Loading ...
Sorry, an error occurred while loading the content.

Mar 5

Expand Messages
  • russophile2002
    +PAX Prayers, please, for the employment future of Fran, also for Scott Polski and his parents. His Mom and Dad died 6 weeks apart. God s will be done! Thanks!
    Message 1 of 1 , Mar 5, 2003
    • 0 Attachment
      +PAX

      Prayers, please, for the employment future of Fran, also for Scott
      Polski and his parents. His Mom and Dad died 6 weeks apart. God's
      will be done! Thanks! NRN JL

      March 5, July 5, November 4
      Chapter 28: On Those Who Will Not Amend after Repeated Corrections

      If a sister who has been frequently corrected for some fault,
      and even excommunicated,
      does not amend,
      let a harsher correction be applied,
      that is, let the punishment of the rod be administered.


      But if she still does not reform
      or perhaps (which God forbid)
      even rises up in pride and wants to defend her conduct,
      then let the Abbess do what a wise physician would do.
      Having used applications,
      the ointments of exhortation,
      the medicines of the Holy Scriptures,
      finally the cautery of excommunication
      and of the strokes of the rod,
      if she sees that her efforts are of no avail,
      let her apply a still greater remedy,
      her own prayers and those of all the others,
      that the Lord, who can do all things
      may restore health to the sister who is sick.


      But if she is not healed even in this way,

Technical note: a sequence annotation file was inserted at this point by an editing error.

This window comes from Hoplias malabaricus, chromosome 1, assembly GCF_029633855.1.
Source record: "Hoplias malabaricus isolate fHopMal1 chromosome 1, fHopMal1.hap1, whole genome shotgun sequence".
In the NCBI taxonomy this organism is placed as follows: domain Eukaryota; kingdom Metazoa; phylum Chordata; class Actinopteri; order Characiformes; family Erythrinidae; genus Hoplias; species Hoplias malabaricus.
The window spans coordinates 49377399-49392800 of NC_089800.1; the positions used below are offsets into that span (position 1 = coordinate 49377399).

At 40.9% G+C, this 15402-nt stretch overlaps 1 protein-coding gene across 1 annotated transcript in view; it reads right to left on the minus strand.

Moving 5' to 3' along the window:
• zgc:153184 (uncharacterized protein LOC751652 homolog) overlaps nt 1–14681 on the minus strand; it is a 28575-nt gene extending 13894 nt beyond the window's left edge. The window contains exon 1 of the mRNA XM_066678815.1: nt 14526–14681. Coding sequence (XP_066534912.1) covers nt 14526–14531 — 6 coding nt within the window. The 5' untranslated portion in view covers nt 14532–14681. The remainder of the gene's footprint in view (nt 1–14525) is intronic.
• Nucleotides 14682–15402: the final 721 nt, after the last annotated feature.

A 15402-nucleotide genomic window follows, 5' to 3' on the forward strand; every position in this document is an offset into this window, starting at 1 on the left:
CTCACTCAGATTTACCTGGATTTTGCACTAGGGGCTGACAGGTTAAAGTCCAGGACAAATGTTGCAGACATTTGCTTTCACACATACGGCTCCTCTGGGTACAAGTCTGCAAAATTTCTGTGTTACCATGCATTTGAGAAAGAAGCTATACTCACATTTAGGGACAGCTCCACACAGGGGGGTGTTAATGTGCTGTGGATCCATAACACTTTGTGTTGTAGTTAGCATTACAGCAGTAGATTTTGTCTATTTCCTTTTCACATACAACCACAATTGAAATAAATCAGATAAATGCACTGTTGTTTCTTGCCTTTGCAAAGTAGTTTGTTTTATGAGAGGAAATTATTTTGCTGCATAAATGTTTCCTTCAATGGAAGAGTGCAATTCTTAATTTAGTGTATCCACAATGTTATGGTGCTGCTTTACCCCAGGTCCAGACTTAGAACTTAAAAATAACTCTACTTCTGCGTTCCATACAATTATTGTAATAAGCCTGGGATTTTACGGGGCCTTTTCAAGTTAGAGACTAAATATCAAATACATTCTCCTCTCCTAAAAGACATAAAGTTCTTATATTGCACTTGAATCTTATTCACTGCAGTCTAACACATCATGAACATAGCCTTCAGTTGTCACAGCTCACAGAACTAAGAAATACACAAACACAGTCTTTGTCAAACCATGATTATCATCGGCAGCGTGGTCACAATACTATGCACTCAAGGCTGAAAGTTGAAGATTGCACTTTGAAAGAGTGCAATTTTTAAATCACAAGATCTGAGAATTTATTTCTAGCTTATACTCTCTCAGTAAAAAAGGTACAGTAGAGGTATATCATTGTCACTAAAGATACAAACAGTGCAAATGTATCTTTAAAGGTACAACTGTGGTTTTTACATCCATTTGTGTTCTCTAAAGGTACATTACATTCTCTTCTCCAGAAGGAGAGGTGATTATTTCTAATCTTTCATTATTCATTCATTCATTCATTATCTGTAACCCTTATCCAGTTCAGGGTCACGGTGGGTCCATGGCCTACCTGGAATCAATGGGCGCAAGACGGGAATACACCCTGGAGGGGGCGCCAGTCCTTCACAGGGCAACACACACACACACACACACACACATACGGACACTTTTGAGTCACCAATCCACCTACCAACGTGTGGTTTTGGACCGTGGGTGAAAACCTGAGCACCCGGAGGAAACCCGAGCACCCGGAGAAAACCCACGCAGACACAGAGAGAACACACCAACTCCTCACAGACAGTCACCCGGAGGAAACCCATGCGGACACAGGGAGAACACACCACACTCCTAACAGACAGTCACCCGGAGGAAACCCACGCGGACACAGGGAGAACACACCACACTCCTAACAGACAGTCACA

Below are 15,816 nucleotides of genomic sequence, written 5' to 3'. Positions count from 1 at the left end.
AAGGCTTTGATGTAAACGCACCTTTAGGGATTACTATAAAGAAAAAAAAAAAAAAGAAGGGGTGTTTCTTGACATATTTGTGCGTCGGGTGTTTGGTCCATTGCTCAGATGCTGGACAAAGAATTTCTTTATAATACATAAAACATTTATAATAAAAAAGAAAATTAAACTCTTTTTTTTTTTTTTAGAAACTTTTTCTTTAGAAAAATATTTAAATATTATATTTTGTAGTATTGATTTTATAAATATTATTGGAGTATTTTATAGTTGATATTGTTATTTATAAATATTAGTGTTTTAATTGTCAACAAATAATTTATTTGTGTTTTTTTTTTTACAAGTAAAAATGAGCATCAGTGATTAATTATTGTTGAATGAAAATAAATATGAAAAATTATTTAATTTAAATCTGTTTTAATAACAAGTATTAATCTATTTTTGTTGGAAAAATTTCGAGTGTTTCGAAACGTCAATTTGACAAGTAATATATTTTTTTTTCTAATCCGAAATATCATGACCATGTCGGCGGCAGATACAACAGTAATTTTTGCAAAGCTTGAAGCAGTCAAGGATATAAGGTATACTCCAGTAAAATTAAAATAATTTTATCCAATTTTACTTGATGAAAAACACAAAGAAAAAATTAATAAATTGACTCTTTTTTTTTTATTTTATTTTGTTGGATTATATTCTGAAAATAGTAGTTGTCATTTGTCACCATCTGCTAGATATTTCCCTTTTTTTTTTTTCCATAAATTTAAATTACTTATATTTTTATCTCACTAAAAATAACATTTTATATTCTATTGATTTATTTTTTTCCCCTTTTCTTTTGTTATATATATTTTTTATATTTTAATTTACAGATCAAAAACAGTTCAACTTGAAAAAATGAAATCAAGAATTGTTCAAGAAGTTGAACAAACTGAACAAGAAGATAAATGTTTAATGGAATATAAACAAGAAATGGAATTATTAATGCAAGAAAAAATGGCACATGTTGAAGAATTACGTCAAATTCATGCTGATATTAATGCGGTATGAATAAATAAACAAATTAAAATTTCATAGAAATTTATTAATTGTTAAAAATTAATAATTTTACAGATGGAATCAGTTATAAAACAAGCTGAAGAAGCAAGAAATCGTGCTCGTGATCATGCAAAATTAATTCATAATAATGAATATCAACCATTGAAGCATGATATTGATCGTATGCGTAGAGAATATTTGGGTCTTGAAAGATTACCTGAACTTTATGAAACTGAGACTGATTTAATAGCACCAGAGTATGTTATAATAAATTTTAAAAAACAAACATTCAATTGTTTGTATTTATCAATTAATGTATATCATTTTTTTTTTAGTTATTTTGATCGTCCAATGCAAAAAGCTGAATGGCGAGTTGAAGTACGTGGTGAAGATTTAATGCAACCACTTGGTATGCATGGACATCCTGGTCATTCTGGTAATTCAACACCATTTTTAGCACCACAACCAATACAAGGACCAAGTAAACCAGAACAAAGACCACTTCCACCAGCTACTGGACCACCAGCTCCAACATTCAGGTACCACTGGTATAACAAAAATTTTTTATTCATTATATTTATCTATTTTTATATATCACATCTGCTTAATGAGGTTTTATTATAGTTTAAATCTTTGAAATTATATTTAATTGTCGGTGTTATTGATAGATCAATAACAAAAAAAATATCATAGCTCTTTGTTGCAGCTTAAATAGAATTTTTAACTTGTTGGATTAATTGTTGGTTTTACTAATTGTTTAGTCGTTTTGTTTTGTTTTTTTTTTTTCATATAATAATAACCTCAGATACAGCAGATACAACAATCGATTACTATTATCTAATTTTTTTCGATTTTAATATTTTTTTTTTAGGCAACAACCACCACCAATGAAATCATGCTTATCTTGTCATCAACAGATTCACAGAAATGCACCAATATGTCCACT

then let the Abbess use the knife of amputation,
      according to the Apostle's words,
      "Expel the evil one from your midst" (1 Cor. 5:13),
      and again,
      "If the faithless one departs, let her depart" (1 Cor. 7:15)
      lest one diseased sheep contaminate the whole flock.

      REFLECTION

      Want a good application of this principle for life OUTSIDE the
      monastery? When I was a party-hearty youth in the very wild 1970's, I
      had a friend at work who drank, sold grass, loved to party and was
      one of my favorite people. I moved up North and didn't see him for
      several years, though I often remembered him and his wife fondly.

      When I was home on a visit, I looked him up. He had joined AA. I was
      still drinking and partying. He wasn't rude, but he scarcely had the
      time of day for me before getting out of my way. At the time, I was
      very hurt and didn't know why I'd been rejected so. Now I know. He
      had found a new life and feared that I would try to pull him back
      into his old one. He had found something new and terribly worthwhile
      and he had to protect it and his fragile self from harm.

      It doesn't matter whether we get sober, get converted or just get a
      little wiser or less messed up, we OFTEN have to choose out of
      people, places and situations that might harm our new found lives.
      Like my friend, we don't have to be rude or mean, but we dare not
      take too many chances, either. Saying yes to one thing really is
      saying no to everything that is not that one thing!

      So, yeah, this is about abbots and monastics, but it is about all of
      us, too. Always be saddened if you have to exclude, to cut out
      another, always use that as a last resort. But if you have to do so,
      do it with as much grace and mercy as possible.

      Love and prayers,
      Jerome, OSB
      jeromeleo@... St. Mary's Monastery Petersham, MA
    Your message has been successfully submitted and would be delivered to recipients shortly.